We can dream, can't we?

christian thompson cthompson at SEL.BARC.USDA.GOV
Thu Oct 11 13:18:36 CDT 2001


What Derek dreams of isn't that far off. It only needs $$$

Want unique numbers for scientific names. ITIS (Integrated Taxonomic
Information System) already provides these.

Yes, ITIS doesn't cover all names yet. But there are people building Name
databases (=Nomenclators) for many major groups. Flies, which represent 10%
of the World's Known biodiversity are being covered by the BioSystematic
Database of World Diptera. We have some 200,000 names in our Nomenclator
today (see us under Names at www.diptera.org). Our recn number is stable.

Some of the problems that people see are not really that difficult, such as
agreement between adjectival epithets and the genus-group name. Margaret
Thayer has a reasonable solution. And for perhap 80-90% of the names, her
approach can be automated. First code your genus-group names for gender.
This is relatively simple when one asks the computer to reverse the name and
then sorts and codes on these names as all the su (us...), sedio (...oides),
amos (...soma), etc.,  now can be easily found. And the rules for gender of
names (Art. 30) cover 80-90% of the names (or at least that was our
experience with 25,000 Diptere genus group names). Then one codes the
epithets as either invariant or not. And  again the vast majority fall into
a few simple classes, like -us, -a & -um. Unlike Margaret I would not store
all the various ending in the name record, but those classes in a related
file, etc. As for the difficulties with ancient languages, look at the Latin
translator at www.levity.com/alchemy/latin/latintrans.html. Computer are
getting better.

However, Doug is correct about one thing. A specialist needs to re-examine
each and every original description, to ensure that the name is properly
indexed. For example, in Systema Naturae, Linnaeus spelt Equus as Eqvus! One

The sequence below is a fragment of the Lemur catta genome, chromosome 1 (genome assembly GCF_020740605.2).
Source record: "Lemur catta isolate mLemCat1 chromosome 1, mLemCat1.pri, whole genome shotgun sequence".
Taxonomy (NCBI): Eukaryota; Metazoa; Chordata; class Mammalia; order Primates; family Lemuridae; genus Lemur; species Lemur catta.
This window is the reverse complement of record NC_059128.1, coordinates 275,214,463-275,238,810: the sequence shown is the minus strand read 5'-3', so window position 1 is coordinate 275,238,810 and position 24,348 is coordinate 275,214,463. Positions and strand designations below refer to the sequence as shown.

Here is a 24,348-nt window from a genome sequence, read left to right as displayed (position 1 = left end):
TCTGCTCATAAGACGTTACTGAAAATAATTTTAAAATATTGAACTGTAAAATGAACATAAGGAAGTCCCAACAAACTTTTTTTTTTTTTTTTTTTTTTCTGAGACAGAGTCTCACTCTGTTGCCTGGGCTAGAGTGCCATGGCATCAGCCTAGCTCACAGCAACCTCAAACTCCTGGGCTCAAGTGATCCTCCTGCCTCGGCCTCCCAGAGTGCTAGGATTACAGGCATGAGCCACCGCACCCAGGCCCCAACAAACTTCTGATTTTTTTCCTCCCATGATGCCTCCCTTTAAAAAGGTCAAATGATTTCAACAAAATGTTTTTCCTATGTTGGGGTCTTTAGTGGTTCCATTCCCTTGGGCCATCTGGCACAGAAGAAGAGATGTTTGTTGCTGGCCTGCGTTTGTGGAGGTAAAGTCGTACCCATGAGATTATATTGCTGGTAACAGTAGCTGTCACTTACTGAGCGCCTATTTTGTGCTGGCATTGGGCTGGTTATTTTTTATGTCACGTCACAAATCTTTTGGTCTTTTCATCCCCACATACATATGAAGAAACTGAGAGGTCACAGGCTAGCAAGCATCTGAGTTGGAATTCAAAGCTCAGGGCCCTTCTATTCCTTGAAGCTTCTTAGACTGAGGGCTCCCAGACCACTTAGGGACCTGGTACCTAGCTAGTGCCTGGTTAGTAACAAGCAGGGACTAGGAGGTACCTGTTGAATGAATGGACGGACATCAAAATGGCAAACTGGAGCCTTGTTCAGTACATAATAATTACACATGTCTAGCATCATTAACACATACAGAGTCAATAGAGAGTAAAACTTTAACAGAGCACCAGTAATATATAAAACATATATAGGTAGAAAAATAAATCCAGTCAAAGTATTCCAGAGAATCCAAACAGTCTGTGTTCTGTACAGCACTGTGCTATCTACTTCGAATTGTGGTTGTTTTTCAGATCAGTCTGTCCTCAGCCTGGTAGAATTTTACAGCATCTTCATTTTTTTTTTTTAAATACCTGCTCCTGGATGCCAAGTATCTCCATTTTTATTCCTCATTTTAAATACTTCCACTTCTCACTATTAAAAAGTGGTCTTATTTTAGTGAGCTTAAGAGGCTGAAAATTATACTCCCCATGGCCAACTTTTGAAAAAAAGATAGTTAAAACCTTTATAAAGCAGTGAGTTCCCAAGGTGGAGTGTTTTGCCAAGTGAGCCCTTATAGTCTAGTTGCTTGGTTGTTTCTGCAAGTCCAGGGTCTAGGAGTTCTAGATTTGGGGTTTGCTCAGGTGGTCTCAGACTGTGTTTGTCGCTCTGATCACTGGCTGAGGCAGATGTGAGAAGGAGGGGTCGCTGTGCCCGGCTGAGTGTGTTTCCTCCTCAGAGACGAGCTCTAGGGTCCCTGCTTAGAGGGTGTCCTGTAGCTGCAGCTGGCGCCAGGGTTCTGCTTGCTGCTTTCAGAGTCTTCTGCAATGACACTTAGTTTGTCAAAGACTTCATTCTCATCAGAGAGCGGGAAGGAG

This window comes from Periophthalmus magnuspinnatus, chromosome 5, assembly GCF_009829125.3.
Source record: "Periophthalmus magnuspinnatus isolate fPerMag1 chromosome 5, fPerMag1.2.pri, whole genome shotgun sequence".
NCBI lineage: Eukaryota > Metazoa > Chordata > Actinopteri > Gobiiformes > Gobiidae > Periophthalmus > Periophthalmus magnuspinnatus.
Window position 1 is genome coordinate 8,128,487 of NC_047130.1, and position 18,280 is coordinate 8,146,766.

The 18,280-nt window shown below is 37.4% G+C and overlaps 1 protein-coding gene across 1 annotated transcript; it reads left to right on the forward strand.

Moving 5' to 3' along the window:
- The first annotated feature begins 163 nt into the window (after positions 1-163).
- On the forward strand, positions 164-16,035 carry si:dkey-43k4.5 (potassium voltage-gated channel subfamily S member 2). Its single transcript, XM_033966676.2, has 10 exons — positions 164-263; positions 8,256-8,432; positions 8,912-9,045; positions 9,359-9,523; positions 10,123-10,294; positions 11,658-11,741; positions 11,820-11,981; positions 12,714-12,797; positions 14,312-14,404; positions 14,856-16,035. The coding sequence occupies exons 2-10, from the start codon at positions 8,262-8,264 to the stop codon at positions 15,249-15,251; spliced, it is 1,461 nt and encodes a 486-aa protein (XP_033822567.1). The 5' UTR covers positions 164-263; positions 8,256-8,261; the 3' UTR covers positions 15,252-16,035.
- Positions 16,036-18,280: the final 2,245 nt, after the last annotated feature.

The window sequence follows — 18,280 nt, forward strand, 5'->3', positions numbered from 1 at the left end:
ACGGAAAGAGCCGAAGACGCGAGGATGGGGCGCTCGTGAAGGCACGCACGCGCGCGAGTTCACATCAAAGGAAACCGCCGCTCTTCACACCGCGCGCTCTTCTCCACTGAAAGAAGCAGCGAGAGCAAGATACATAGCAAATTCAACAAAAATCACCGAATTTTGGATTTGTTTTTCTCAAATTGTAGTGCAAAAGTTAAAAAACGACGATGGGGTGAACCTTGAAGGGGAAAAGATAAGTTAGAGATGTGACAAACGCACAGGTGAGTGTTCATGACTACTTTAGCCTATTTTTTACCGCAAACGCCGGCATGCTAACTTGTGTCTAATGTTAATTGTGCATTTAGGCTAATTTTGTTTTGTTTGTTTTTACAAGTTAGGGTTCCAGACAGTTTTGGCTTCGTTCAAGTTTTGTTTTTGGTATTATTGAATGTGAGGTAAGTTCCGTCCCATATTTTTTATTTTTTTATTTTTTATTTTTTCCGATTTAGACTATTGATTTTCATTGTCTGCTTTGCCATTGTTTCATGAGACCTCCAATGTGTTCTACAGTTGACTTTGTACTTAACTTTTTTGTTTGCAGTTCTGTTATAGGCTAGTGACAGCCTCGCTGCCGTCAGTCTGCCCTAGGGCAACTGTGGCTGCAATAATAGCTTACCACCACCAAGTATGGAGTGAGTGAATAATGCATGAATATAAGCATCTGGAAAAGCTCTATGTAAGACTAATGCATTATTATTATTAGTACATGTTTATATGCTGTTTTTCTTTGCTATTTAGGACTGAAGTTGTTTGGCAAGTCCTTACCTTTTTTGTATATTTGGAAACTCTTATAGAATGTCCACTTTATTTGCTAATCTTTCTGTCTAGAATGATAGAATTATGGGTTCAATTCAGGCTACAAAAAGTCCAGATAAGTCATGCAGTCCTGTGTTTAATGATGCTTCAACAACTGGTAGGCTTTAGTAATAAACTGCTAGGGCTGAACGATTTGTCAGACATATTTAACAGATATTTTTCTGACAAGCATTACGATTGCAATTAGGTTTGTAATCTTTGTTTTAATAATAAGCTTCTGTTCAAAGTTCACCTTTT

also need to correctly circumscribe the type series and type locality.  Too
many errors have accumulated over the years from one catalogger simply
copying the work of his predescessor, etc.

And now that more and more museums are databasing their type specimens
(like the fine job now being done at the Museum of Comparative Zoology (see
www.mcz.harvard.edu/departments/entomology/) putting URLs into one
nomenclators is an no-brainer.

The only real problem with our dreams is not the dreams themselves which
practical realities but the necessary funding to do the work. IF the
systematics community had the same level of funding that the human genome
project had, then cataloging the existing names for all life would be
reality.

:-)



F. Christian Thompson
Systematic Entomology Lab., ARS, USDA
Smithsonian Institution
Washington, D. C. 20560-0169
(202) 382-1800 voice
(202) 786-9422 FAX
cthompso at sel.barc.usda.gov [NB: no terminal "n"]
visit our Diptera site at www.diptera.org


>>> Derek Sikes <dss95002 at UCONNVM.UCONN.EDU> 10/11 11:32 AM >>>
Re: assignment of a unique number to each original combination
dss95002 at uconnvm.uconn.edu
http://viceroy.eeb.uconn.edu/sikes

..I confess I often feel wearied with the work, and cannot help
sometimes asking myself what is the good of spending a week or a fortnight
in ascertaining that certain just perceptible differences
blend together and constitute varieties and not species...What
miserable work, again, it is searching for priority of names.
- Charles Darwin
++++++++++++++++++++++++++++++++++++++++++++++




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